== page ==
2.6. History Expansion

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If you are a C shell user, you may be familiar with the history expansion mechanism that it provides. bash provides a similar set of features. History expansion is a primitive way to recall and edit commands in the history list. The way to recall commands is by the use of event designators. Table 2-15 gives a complete list.

Table 2-15. Event designators

Command

Description

!

Start a history substitution

!!

Refers to the last command

!n

Refers to command line n

!-n

Refers to the current command line minus n

!string

Refers to the most recent command starting with string

!?string?

Refers to the most recent command containing string; the ending ? is optional

^string1^string2

Repeat the last command, replacing string1 with string2


By far the most useful command is !!. Typing !! on the command line re-executes the last command. If you know the command number of a specific command, you can use the !n form, where n is the command number. Command numbers can be determined from the history command. Alternatively, you can re-execute the most recent command beginning with the specified string by using !string.

You might also find the last expansion in the table to be of some use if you've made a typing mistake. For example, you might have typed:

$ cat through_the_loking_glass | grep Tweedledee > dee.list

Instead of moving back to the line and changing loking to looking, you could just type ^lok^look. This will change the string lok to look and then execute the resulting command.

It's also possible to refer to certain words in a previous command by the use of a word designator. Table 2-16 lists available designators. Note that when counting words, bash (like most UNIX programs) starts counting with zero, not with one.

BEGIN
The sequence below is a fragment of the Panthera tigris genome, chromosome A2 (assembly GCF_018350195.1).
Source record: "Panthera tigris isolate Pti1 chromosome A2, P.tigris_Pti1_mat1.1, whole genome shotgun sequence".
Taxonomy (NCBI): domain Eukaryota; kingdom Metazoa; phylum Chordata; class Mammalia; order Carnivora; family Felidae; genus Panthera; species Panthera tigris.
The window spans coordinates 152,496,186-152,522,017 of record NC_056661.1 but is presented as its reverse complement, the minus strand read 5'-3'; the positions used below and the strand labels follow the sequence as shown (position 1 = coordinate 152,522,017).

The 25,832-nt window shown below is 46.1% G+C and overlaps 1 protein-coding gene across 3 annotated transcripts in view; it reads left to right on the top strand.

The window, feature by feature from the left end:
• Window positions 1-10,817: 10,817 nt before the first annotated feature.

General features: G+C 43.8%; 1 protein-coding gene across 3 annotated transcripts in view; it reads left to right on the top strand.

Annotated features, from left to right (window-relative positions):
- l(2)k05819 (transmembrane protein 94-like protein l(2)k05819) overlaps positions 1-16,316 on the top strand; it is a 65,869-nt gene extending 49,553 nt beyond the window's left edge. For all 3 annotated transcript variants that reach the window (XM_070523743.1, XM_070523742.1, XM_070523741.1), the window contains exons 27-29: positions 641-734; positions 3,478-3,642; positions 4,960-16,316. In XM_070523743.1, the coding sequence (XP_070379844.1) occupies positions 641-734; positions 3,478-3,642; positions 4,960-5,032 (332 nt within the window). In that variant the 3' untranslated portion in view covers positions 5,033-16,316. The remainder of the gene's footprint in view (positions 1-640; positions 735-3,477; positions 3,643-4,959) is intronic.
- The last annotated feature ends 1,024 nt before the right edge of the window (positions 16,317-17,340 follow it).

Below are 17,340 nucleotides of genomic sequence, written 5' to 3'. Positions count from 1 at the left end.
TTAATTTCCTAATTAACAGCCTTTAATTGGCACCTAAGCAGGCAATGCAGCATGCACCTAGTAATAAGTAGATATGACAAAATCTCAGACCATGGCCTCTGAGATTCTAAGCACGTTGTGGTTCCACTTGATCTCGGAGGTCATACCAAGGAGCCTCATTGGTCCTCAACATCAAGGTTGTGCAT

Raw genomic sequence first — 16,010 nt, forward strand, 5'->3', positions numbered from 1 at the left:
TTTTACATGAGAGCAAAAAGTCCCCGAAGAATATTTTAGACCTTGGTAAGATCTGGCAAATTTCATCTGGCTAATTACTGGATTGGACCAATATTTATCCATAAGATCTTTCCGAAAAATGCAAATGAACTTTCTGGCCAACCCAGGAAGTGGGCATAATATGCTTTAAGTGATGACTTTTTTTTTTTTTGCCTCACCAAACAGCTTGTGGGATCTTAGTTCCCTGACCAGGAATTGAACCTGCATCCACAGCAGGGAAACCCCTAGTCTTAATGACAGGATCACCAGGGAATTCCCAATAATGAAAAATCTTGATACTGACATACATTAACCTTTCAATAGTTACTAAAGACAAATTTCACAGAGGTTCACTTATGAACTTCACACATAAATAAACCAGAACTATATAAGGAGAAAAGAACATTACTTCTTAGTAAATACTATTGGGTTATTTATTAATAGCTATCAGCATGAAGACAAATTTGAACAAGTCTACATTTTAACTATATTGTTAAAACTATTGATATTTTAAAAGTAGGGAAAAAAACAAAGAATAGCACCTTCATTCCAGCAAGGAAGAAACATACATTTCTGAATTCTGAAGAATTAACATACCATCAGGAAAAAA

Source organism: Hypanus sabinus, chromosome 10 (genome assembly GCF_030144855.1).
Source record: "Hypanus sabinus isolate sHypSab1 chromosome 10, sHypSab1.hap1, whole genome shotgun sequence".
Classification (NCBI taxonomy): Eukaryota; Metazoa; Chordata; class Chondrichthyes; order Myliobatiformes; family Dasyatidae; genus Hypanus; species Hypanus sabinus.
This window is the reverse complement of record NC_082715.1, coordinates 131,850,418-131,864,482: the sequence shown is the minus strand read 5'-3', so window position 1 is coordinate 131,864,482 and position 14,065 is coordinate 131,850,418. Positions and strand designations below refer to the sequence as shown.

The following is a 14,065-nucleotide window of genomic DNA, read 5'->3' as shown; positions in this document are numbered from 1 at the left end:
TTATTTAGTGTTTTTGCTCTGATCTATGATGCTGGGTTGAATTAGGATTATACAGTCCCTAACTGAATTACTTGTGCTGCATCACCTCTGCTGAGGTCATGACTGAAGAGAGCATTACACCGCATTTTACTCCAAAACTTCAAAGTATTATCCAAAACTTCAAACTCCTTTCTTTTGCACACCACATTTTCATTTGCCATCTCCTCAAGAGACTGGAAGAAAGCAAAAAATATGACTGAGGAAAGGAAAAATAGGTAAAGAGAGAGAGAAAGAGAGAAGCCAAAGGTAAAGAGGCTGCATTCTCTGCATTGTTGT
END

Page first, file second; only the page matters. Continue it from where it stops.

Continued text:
Table 2-16. Word designators

Designator

Description

0

The zeroth (first) word in a line

n

The nth word in a line

^

The first argument (the second word)

$

The last argument in a line

%

The word matched by the most recent ?string search

x-y

A range of words from x to y. -y is synonymous with 0-y

*

All words but the zeroth (first); synonymous with 1-$.; if there is only one word on the line, an empty string is returned

x*

Synonymous with x-$

x-

The words from x to the second to last word


The word designator follows the event designator, separated by a colon. You could, for example, repeat the previous command with different arguments by typing !!:0 followed by the new arguments.

Event designators may also be followed by modifiers. The modifiers follow the word designator, if there is one. Table 2-17 lists the available modifiers.

Table 2-17. Modifiers

Modifier

Description

h

Removes a trailing pathname component, leaving the head

r

Removes a trailing suffix of the form .xxx

e

Removes all but the trailing suffix

t

Removes all leading pathname components, leaving the tail

p

Prints the resulting command but doesn't execute it

q

Quotes the substituted words, escaping further substitutions

x

Quotes the substituted words, breaking them into words at blanks and newlines

s/old/new/

Substitutes new for old


More than one modifier may be used with an event designator; each one is separated by a colon.

History expansion is fine for re-executing a command quickly, but it has been superseded by the command-line editing facilities that we looked at earlier in this chapter. Its inclusion is really only for completeness, and we feel you are better off mastering the techniques offered in the vi or emacs editing modes.

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    Learning the bash Shell
    Learning the bash Shell: Unix Shell Programming (In a Nutshell (OReilly))
    ISBN: 0596009658
    EAN: 2147483647
    Year: 2005
    Pages: 139

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